I heard this story in a farmhouse upon Dartmoor, and I give it in the words of the local doctor who told it. We were a reading-party of three undergraduates and a Christ Church don. The don had slipped on a boulder, two days before, while fishing the river Meavy, and sprained his ankle; hence Dr. Miles’s visit. The two had made friends over the don’s fly-book and the discovery that what the doctor did not know about Dartmoor trout was not worth knowing; hence an invitation to extend his visit over dinner. At dinner the talk diverged from sport to the ancient tin-works, stone circles, camps and cromlechs on the tors about us, and from there to touch speculatively on the darker side of the old religions: hence at length the doctor’s story, which he told over the pipes and whisky, leaning his arms upon the table and gazing at it rather than at us, as though drawing his memories out of depths below its polished surface.
It must be thirty–yes, thirty–years ago (he said) since I met the man, on a bright November morning, when the Dartmoor hounds were drawing Burrator Wood. Burrator House in those days belonged to the Rajah Brooke–Brooke of Sarawak–who had bought it from Harry Terrell; or rather it had been bought for him by the Baroness Burdett Coutts and other admirers in England. Harry Terrell–a great sportsman in his day–had been loth enough to part with it, and when the bargain was first proposed, had named at random a price which was about double what he had given for the place. The Rajah closed with the sum at once, asked him to make a list of everything in the house, and put a price on whatever he cared to sell. Terrell made a full list, putting what seemed to him fair prices on most of the furniture, and high ones– prohibitive he thought–on the sticks he had a fancy to keep. The Rajah glanced over the paper in his grand manner, and says he, “I’ll take it all.” “Stop! stop!” cried Terrell, “I bain’t going to let you have the bed I was married in!” “As you please; we’ll strike out the bed, then,” the Rajah answered. That is how he took possession.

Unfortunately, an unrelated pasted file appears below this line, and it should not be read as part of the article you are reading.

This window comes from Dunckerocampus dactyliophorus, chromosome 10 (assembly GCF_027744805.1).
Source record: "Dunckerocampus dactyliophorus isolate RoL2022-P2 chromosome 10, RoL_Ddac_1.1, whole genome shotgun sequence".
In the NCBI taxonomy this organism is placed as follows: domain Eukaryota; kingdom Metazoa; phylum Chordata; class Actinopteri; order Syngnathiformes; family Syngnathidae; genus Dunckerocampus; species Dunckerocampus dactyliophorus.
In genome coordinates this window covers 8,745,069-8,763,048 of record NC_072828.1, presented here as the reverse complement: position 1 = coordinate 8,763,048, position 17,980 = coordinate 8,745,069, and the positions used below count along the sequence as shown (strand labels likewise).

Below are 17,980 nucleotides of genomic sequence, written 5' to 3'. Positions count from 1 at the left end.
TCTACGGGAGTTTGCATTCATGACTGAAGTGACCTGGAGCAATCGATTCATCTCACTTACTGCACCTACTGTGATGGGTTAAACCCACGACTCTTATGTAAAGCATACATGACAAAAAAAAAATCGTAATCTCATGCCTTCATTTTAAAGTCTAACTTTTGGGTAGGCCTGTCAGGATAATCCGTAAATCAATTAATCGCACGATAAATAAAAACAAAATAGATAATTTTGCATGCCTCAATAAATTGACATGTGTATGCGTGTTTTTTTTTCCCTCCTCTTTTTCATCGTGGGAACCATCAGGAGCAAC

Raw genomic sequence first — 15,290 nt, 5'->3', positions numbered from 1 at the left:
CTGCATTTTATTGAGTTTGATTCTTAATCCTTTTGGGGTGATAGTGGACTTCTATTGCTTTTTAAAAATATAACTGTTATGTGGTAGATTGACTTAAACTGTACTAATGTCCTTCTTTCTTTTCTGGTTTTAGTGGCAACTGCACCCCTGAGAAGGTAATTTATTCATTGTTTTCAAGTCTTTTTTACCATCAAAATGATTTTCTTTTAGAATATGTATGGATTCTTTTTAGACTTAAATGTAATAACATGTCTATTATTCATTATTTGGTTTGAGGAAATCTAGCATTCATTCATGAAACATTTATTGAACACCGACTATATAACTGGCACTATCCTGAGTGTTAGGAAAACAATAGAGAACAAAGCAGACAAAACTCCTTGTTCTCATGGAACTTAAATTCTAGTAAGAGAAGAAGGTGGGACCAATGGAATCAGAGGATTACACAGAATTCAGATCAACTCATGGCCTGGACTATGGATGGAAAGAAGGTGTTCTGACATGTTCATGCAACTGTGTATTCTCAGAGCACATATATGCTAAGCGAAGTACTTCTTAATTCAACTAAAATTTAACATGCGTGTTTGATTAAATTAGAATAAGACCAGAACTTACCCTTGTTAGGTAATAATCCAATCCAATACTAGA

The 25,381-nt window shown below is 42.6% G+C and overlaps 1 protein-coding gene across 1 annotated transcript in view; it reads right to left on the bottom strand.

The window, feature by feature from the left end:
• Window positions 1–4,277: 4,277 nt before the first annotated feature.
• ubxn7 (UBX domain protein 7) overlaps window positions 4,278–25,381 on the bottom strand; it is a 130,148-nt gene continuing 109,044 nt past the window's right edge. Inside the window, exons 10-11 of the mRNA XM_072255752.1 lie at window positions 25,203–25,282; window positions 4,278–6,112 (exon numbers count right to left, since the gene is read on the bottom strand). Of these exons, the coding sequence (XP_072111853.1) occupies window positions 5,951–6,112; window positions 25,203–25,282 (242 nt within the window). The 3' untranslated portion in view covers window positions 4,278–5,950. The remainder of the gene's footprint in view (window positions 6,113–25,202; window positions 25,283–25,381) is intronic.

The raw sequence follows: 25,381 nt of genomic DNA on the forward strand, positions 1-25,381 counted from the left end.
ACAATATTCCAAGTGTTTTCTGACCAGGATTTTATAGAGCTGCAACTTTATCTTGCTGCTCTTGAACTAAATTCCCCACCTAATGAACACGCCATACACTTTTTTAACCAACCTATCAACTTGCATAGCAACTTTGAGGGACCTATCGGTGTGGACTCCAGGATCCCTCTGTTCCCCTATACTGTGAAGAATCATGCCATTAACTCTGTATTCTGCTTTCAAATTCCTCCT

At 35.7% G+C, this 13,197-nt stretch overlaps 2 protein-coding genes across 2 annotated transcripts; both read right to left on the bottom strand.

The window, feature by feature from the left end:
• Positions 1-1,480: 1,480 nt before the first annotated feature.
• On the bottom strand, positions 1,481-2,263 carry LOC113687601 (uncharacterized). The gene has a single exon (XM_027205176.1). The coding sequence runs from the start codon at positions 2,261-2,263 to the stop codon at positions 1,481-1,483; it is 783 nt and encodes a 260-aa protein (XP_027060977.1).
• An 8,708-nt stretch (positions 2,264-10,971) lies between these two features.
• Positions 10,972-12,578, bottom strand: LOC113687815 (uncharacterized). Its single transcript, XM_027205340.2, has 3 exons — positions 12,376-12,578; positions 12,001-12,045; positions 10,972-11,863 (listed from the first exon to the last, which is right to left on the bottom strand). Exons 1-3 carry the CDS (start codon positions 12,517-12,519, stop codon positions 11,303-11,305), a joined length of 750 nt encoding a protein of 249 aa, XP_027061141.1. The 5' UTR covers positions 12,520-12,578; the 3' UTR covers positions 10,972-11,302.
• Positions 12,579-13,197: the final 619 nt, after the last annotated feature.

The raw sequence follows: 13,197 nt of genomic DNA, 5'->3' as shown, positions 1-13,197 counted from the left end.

Burrator House, as I daresay you know, faces across the Meavy upon Burrator Wood; and the wood, thanks to Terrell, had always been a sure draw for a fox. I had tramped over from Tavistock on this particular morning,–for I was new to the country, a young man looking around me for a practice, and did not yet possess a horse,–and I sat on the slope above the house, at the foot of the tor, watching the scene on the opposite bank. The fixture, always a favourite one, and the Rajah’s hospitality–which was noble, like everything about him–had brought out a large and brightly-dressed field; and among them, in his black coat, moved Terrell on a horse twice as good as it looked. He had ridden over from his new home, and I daresay in the rush of old associations had forgotten for the while that the familiar place was no longer his.
The Rajah, a statue of a man, sat on a tall grey at the covert’s edge, directly below me; and from time to time I watched him through my field-glass. He had lately recovered from a stroke of paralysis, and was (I am told) the wreck of his old self; but the old fire lived in the ashes. He sat there, tall, lean, upright as a ramrod, with his eyes turned from the covert and gazing straight in front, over his horse’s ears, on the rushing Meavy. He had forgotten the hounds; his care for his guests was at an end; and I wondered what thoughts, what memories of the East, possessed him. There is always a loneliness about a great man, don’t you think? But I have never felt one to be so terribly–yes, terribly–alone as the Rajah was that morning among his guests and the Devonshire tors.